I’ve been retired from the practice of marriage and family therapy for several years now, but people will still ask me, “What is the secret to effective therapy?” I’d like to share some ideas that can be adapted to any relationship.
First is that a commitment to respecting every person is the foundation of a helping relationship. Respect does not mean agreeing with the behavior that may feel like entrapment. It does not mean accepting views with which you do not agree. It means investing valuable attention to understand what the person is describing as a problem.
The second premise that underlies helping is accepting the fact that what a person says makes sense to him. In reality and in your perception, it may be erroneous or even irrational, but you are willing to listen to what seems real to him. Effective relationships are not necessarily corrections of thinking or behavior but allowing another person to begin to discover ways he can modify his own ideas or behavior.
The third ingredient is listening carefully and clarifying the parameters of the issues with which the client or friend is struggling.
Reflecting what a person says becomes a mirror in which he can see his struggle and explore new approaches for change or overcoming the problem. Client centered therapy calls that simply reflection — helping another focus on what he is saying or thinking.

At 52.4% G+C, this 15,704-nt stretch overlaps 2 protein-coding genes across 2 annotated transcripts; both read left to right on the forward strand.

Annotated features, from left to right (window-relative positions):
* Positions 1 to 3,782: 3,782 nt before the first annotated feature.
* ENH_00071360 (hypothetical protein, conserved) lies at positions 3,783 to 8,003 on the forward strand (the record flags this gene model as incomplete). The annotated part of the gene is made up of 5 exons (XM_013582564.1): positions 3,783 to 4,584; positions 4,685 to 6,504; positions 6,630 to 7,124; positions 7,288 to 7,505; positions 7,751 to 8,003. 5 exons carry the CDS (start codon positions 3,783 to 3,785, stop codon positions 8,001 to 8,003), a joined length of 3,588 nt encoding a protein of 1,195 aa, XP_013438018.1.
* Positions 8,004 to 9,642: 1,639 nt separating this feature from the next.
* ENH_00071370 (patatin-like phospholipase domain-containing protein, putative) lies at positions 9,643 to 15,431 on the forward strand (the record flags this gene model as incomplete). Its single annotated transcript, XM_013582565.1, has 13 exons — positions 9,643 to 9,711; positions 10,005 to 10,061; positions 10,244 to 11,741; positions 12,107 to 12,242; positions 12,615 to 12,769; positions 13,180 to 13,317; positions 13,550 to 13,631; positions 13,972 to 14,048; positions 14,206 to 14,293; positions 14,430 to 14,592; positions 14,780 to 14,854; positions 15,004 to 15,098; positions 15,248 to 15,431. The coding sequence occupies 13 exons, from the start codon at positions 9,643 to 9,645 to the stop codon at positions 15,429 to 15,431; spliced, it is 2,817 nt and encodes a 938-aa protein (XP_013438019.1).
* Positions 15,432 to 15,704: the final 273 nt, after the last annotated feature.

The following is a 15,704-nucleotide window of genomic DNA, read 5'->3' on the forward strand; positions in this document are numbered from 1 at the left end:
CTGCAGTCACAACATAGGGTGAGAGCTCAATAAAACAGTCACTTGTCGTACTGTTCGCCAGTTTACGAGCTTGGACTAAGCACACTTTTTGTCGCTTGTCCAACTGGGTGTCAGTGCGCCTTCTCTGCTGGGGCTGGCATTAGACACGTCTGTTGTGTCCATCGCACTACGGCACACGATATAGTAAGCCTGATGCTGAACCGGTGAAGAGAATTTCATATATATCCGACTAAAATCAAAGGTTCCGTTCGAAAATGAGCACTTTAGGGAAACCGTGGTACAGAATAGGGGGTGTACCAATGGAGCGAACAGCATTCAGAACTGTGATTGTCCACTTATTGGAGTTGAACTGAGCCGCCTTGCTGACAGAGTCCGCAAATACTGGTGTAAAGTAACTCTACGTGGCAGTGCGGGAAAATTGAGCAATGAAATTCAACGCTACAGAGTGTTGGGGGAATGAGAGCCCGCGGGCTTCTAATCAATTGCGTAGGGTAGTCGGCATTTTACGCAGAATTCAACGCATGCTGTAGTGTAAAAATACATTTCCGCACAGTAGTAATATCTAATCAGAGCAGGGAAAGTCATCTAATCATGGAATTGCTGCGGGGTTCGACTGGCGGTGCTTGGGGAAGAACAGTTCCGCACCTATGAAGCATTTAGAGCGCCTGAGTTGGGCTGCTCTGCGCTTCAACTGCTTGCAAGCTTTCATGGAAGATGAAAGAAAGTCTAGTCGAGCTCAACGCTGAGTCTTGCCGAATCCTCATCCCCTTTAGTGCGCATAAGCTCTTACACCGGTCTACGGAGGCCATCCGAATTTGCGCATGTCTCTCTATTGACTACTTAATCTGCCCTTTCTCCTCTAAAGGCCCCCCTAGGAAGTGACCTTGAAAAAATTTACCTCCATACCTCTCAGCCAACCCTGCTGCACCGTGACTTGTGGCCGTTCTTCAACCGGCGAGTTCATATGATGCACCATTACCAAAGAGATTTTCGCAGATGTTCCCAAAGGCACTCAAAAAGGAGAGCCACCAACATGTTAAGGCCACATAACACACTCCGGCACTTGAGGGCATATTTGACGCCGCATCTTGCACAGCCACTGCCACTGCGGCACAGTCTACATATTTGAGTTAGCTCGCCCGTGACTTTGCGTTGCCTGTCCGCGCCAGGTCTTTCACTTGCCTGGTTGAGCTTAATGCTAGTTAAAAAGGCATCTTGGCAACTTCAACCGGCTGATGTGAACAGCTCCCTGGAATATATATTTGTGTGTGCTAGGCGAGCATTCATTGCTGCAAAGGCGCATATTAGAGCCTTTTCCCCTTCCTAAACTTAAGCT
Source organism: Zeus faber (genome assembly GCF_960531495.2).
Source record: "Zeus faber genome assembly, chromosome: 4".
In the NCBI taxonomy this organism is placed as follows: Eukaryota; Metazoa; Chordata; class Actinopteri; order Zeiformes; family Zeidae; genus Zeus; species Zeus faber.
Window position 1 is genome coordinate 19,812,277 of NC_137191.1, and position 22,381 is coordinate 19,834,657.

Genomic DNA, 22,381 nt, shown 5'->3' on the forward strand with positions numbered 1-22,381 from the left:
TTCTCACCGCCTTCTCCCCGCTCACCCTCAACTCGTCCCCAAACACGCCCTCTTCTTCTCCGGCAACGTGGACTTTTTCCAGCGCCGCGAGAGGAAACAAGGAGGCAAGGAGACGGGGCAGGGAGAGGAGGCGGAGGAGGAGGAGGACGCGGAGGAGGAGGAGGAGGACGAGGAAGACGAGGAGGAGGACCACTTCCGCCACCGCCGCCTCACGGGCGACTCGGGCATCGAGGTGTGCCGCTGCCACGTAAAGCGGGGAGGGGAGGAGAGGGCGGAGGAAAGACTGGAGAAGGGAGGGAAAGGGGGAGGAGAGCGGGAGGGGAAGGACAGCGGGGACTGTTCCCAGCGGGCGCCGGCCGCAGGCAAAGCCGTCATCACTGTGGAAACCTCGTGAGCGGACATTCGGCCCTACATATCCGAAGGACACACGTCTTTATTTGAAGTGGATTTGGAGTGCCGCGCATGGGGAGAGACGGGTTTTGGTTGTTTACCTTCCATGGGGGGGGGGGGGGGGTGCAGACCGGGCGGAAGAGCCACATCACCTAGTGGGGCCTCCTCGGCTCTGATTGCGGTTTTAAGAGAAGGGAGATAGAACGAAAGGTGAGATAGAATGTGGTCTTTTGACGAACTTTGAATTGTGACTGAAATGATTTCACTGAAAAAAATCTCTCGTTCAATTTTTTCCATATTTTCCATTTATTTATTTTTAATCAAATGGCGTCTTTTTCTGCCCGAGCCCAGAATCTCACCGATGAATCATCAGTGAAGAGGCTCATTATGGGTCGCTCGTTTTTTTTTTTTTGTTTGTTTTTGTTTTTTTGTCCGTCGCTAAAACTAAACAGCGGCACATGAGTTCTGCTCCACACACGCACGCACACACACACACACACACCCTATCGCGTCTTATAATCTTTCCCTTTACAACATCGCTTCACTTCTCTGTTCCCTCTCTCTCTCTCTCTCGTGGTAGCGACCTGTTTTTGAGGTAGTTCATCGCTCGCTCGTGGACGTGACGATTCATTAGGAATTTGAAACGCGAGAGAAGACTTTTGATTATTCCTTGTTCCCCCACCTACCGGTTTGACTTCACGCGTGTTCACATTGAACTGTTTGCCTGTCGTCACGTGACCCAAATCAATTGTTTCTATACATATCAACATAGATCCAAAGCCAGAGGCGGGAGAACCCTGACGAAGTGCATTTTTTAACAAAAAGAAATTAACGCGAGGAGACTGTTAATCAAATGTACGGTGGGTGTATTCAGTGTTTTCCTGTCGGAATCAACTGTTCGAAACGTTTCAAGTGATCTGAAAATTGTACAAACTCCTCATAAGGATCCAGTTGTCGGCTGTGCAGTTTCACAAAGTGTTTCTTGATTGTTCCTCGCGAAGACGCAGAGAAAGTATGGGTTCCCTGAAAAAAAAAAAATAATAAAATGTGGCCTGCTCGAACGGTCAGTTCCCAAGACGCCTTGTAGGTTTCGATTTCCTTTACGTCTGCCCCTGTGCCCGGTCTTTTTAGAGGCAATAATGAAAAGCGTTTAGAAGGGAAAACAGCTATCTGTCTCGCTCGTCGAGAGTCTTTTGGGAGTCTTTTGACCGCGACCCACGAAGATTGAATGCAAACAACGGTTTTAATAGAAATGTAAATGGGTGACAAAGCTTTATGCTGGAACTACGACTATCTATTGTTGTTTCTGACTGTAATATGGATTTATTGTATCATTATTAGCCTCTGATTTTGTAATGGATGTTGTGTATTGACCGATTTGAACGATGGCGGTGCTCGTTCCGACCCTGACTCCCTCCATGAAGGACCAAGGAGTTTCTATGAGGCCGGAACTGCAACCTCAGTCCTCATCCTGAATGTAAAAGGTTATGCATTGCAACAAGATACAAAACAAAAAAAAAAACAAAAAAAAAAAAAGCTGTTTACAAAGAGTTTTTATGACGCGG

I think it was the Methodist preacher, Sam Jones, who once asked, “How do I know what I’m thinking until I see what I’ve said?”
My faith as a therapist, primarily working with marriage and family groups, was that people could actually change. Christian grace underlies that concept. People do not have to be prisoners of circumstances. By transformation or education and personal choices of their own will, change is possible.
When Jesus walked along the shore of Galilee, he called two of the fisherman by saying, “Follow Me, and I will make you fish for men.” That compelling invitation not only grabbed their attention but allowed them to commit themselves to a different experience.
Helping people change is ultimately helping them focus on a new idea which empowers not only new insight but positive behavior changes. That has been a rewarding career for me.